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  • Average Surfer's Guide

The Style Trap

It goes without saying the lineup can be an intimidating setting. Whether you’re braving the outside for the first time on your brand new Wave-storm or paddling out to the same old jetty close to home, there’s seemingly always a stench of judgement in the air. You’d better show everybody around you can surf. You’d better prove you belong… or else.

There are certain characters in every lineup, no matter where you surf in the world. There will come a day when you’ll be in the line up with old guy – the one on his 10 foot tanker, constantly takes waves out the back and trimming in a straight line to the inside with a look of constipated glory on his face. If he’s not there, you’ll most like see the chatterbox. You know that guy. He or she starts by asking the time, then remarks how the waves are a bit fat and slow for their liking today. The next thing you know, they’re reciting daily experiences from Indo last year. We all love surf stories, mate. But not when I’m trying to find my ocean zen.

Then of course there are the stone-faced locals. These guys get the best waves and pull that crazy air reverse on the inside. They don’t say much but let their surfing do the talking, although they’re usually repeating the same sentence over and over again.

But what about the rest of the lineup? What about the average guys like you and I? What about the guys caught in the style trap? You know the ones. They probably catch three of the five waves they go for. The other two are missed from hesitation. They get hung up in the lip, fall over the back, slap the water and mumble something about wave quality before paddling the five yards back to the takeoff zone.

If you look at most line ups, the majority of surfers are distinctly grumpy and average. Sure, the lineup is intimidating, but let’s really look at it. There might be three surfers who genuinely rip. There are typically a couple of obvious beginners out there as well, while the other 80% of surfers are your Average Joes.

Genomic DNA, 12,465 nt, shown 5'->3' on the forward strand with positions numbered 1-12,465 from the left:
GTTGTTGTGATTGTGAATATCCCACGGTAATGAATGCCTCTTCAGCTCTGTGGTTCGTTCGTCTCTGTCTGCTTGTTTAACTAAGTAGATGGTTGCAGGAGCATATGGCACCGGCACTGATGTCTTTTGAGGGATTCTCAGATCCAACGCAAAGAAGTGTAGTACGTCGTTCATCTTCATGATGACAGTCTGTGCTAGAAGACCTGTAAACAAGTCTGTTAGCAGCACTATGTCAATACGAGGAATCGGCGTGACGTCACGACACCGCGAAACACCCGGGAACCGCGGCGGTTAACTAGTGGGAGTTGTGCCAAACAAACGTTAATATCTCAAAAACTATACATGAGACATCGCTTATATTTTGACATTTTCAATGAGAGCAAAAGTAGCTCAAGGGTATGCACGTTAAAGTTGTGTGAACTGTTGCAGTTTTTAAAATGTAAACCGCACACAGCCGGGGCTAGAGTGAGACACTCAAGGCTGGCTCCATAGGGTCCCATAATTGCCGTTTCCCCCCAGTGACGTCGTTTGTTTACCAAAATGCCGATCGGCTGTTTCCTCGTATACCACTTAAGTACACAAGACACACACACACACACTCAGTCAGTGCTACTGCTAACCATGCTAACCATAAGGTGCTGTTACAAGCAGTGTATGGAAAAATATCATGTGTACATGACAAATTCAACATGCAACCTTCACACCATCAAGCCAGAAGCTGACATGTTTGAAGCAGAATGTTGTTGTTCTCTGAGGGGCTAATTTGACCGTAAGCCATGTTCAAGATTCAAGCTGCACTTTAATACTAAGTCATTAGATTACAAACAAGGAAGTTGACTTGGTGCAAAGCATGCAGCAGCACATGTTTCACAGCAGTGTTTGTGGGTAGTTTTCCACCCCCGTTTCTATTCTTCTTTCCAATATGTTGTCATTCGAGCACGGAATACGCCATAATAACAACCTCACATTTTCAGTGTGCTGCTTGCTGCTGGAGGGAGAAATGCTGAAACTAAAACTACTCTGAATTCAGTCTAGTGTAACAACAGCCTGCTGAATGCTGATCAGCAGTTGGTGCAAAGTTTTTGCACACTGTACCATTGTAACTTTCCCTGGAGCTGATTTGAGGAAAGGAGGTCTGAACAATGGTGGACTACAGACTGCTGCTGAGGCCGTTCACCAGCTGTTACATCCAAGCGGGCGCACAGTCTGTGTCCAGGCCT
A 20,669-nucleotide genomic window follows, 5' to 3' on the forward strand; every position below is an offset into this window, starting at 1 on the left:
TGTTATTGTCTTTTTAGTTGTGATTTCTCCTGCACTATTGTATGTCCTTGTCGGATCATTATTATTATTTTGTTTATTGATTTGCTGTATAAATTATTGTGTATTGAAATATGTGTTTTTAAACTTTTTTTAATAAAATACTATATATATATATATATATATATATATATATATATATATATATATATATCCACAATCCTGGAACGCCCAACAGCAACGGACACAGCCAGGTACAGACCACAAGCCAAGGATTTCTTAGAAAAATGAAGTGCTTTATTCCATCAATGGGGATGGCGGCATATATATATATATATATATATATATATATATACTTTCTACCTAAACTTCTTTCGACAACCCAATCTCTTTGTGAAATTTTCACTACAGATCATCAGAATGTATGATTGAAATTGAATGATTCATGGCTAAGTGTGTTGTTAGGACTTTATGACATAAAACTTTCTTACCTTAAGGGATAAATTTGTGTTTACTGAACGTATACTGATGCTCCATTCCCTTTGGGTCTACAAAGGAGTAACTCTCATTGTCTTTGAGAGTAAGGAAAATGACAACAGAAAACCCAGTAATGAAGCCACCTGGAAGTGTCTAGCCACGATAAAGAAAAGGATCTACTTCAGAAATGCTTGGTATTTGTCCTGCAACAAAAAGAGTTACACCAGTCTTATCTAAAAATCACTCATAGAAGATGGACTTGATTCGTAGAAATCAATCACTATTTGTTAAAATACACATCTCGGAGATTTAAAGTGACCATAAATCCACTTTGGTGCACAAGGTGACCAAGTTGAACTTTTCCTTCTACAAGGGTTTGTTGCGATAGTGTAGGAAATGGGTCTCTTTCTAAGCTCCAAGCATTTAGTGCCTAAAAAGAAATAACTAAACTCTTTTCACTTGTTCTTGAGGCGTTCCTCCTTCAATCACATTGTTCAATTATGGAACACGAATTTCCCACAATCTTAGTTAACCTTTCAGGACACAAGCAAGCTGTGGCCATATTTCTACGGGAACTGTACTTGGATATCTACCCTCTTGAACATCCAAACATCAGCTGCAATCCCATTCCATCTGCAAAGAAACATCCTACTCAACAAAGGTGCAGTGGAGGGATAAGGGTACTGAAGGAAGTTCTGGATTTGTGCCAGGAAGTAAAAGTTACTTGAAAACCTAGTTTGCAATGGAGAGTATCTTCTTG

There’s nothing wrong with being an Average Joe, unless you are caught in the style trap. The style trap guys are scared to look bad. They’re scared to fall. They look steely, they look like good surfers, sitting and paddling around the line up with relative confidence, even hunting peaks. On the handful of waves they get, you’ll see a few bottom to top turns. They look in control. But the problem is that it doesn’t seem all that fun for them at this stage. Self-awareness has taken over.

Remember when you started surfing? How fun was that? Remember paddling in, fumbling to your feet and falling with a flourish? Remember trying to turn your board for the first time and eating it? Remember all the wipeouts? Remember the two foot wave that felt like a double overhead bomb at Pipe? Then you started to get better. Your progression was steady. You were trying so hard, falling a lot. Then all of a sudden you could drop in, trim the line, even link a bottom and top turn that didn’t look too shabby. After kicking out, you’d paddle back out to the line up, feeling on top of the world. Maybe you snagged one or two more like that in a session. You reached a level of comfort in that lineup. You were no longer a beginner.

So why is it that a few years later you’re still surfing at that exact same level? It’s because you’re in the style trap, my friend.

When you started surfing, everyone knew you were a beginner. No matter how much you tried to hide it, we could tell. We could tell when you paddled out with your arms and legs flailing, when you fell off your board trying to sit upright and stare at the horizon like the rest us. And we could definitely tell when you dropped in on us. The difference back then was that we all accepted your role and so did you. No one cared if you fell. Even you didn’t care. It was fun, remember?

Things are different now because you can put a few turns together. You can look at those beginners and take waves from them. You can hold your own in the line up. You pass the judgement test. You belong (best not fall). But here’s a revolutionary idea: no one else reallycares how you surf. Sure, if you catch a good one, we notice. We might even tell you. But if you wipeout or fall, we might smile and giggle. That’s because wipeouts are funny, but we don’t really care otherwise. Good for you for going for it.

So stop caring what others are thinking and start trying again. Don’t do that same bottom to top trim combo. Try a cut back, try a floater. Hell, try and boost an air if you want. Let’s start trying to progress again. Let’s start falling and wiping out and enjoying the challenge again. We all started surfing because it’s fun. It’s the funnest thing in the world. Then the challenge hooked us. We wanted to get better. That’s the best part – challenging yourself to get better. Teach yourself some new moves, fall, smile, wipeout, and then get up and do it again. Stop being complacent. Complacency is boring and frustrating. No one cares.

Let’s just go surfing and have a blast again.

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